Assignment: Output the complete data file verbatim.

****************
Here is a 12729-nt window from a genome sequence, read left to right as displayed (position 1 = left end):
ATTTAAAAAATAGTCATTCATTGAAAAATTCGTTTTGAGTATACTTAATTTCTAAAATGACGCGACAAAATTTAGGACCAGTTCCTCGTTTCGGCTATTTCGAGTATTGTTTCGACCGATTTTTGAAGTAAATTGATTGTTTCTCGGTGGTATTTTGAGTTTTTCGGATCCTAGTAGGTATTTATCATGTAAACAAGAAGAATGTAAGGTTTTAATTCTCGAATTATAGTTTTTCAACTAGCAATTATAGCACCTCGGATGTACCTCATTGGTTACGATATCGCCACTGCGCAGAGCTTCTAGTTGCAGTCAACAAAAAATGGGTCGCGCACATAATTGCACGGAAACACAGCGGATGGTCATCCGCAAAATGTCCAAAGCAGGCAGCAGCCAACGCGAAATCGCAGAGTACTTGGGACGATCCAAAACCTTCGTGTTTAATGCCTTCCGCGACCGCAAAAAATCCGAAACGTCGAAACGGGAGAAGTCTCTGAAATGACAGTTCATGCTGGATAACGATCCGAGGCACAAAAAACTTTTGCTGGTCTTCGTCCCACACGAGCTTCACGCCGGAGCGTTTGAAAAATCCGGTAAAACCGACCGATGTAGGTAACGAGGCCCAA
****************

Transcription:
Here is a 12729-nt window from a genome sequence, read left to right as displayed (position 1 = left end):
ATTTAAAAAATAGTCATTCATTGAAAAATTCGTTTTGAGTATACTTAATTTCTAAAATGACGCGACAAAATTTAGGACCAGTTCCTCGTTTCGGCTATTTCGAGTATTGTTTCGACCGATTTTTGAAGTAAATTGATTGTTTCTCGGTGGTATTTTGAGTTTTTCGGATCCTAGTAGGTATTTATCATGTAAACAAGAAGAATGTAAGGTTTTAATTCTCGAATTATAGTTTTTCAACTAGCAATTATAGCACCTCGGATGTACCTCATTGGTTACGATATCGCCACTGCGCAGAGCTTCTAGTTGCAGTCAACAAAAAATGGGTCGCGCACATAATTGCACGGAAACACAGCGGATGGTCATCCGCAAAATGTCCAAAGCAGGCAGCAGCCAACGCGAAATCGCAGAGTACTTGGGACGATCCAAAACCTTCGTGTTTAATGCCTTCCGCGACCGCAAAAAATCCGAAACGTCGAAACGGGAGAAGTCTCTGAAATGACAGTTCATGCTGGATAACGATCCGAGGCACAAAAAACTTTTGCTGGTCTTCGTCCCACACGAGCTTCACGCCGGAGCGTTTGAAAAATCCGGTAAAACCGACCGATGTAGGTAACGAGGCCCAA